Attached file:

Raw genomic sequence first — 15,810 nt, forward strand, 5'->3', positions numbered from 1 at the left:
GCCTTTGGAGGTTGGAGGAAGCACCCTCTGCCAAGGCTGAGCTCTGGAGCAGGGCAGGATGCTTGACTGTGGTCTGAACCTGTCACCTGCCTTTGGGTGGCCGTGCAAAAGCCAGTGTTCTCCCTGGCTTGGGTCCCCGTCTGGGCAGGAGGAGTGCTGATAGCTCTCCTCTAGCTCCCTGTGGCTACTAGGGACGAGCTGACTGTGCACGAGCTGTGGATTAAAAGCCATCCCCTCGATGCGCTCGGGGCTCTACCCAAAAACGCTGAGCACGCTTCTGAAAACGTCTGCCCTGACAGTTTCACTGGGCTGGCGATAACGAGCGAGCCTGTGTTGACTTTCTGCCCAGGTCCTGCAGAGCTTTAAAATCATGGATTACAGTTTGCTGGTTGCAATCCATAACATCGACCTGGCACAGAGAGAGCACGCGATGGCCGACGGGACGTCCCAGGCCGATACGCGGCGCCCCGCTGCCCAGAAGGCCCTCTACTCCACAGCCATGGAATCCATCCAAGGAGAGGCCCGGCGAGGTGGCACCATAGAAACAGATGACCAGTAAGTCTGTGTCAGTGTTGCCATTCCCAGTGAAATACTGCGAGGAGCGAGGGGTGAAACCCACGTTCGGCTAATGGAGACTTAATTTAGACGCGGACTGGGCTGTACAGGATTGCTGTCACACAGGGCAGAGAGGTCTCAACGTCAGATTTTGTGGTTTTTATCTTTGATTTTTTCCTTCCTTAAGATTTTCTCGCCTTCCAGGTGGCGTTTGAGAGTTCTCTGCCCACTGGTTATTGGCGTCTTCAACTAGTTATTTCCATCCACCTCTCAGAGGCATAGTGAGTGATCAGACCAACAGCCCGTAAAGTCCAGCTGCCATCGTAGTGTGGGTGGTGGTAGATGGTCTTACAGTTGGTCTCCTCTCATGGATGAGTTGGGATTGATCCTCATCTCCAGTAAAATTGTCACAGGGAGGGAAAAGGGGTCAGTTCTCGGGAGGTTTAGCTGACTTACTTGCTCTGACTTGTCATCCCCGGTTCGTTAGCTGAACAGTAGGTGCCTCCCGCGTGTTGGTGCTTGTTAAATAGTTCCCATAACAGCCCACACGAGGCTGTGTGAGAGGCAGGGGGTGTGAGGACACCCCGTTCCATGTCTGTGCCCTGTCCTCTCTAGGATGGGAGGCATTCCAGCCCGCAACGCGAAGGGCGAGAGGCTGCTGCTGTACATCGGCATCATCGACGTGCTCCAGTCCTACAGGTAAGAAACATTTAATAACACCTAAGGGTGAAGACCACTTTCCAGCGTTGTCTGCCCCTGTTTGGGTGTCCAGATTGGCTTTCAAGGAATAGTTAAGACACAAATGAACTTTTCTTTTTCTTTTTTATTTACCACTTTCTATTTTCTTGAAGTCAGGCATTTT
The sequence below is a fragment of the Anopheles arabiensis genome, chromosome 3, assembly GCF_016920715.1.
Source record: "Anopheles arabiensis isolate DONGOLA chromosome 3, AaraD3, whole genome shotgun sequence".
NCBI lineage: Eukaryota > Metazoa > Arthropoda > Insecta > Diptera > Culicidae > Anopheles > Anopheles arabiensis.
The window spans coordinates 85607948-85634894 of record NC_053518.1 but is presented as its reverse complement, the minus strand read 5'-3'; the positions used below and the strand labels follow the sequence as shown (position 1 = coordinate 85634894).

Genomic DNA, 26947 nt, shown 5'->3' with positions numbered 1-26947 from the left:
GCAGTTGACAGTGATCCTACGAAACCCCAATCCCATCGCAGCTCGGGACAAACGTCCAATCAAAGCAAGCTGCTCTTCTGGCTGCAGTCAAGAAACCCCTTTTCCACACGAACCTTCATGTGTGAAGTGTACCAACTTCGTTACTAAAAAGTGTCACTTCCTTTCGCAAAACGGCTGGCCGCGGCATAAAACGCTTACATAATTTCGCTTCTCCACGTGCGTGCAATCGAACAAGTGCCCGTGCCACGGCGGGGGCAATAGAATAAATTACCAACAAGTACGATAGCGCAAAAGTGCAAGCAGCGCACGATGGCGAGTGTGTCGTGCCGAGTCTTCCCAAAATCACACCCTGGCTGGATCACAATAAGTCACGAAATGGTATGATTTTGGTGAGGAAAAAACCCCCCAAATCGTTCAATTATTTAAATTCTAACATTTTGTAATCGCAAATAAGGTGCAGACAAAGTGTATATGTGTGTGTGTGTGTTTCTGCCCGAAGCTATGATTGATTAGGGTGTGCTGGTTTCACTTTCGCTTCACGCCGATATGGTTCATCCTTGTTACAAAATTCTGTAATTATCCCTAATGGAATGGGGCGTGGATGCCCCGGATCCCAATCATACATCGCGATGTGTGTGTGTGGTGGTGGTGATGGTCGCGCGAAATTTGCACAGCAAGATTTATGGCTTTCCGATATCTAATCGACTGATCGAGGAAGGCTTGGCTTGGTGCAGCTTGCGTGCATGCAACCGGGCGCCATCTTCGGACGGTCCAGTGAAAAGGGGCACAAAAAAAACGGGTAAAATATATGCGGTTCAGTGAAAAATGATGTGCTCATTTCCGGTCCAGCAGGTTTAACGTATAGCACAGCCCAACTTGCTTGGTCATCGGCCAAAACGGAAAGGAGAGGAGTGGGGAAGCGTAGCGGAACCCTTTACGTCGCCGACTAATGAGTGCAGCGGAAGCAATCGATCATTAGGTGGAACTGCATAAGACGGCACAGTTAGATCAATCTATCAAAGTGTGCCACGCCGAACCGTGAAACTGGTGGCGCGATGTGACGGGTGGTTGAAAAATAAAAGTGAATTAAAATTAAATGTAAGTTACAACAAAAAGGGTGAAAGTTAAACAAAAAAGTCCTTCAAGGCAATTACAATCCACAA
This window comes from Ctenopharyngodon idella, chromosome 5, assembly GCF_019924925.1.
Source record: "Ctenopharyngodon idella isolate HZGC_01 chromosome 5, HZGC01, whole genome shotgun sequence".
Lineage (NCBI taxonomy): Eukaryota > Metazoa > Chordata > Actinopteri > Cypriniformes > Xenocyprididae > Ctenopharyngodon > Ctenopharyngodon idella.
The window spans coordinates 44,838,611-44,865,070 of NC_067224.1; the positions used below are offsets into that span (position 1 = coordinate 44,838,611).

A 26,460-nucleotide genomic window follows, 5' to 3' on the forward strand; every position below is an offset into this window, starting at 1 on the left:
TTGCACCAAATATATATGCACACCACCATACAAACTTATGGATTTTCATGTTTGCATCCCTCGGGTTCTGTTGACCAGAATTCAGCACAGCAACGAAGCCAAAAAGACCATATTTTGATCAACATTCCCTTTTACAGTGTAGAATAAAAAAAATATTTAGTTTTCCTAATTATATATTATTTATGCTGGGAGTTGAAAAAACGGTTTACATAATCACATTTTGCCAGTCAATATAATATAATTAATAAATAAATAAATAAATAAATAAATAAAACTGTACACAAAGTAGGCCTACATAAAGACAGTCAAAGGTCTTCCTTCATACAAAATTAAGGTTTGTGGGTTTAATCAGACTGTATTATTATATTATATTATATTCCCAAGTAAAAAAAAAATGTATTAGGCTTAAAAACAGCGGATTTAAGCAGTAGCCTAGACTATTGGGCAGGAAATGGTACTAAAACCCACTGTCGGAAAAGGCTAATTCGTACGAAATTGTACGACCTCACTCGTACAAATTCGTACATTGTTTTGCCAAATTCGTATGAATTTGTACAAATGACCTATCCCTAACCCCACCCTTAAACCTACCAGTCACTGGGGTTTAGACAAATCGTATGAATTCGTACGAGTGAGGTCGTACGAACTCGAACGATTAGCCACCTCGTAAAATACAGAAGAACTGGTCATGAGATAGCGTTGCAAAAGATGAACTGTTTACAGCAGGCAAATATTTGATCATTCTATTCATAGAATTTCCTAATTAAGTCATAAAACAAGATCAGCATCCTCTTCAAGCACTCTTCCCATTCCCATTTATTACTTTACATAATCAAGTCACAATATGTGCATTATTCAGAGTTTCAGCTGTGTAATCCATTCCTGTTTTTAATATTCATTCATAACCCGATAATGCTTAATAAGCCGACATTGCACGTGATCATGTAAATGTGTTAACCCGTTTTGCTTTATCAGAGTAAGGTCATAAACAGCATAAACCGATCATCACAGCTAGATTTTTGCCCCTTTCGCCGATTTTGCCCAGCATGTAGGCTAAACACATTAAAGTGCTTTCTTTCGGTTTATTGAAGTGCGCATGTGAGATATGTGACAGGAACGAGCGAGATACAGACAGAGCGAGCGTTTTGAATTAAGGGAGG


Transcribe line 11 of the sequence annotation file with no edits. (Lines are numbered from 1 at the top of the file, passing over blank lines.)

Lineage (NCBI taxonomy): Eukaryota > Metazoa > Chordata > Actinopteri > Cypriniformes > Xenocyprididae > Ctenopharyngodon > Ctenopharyngodon idella.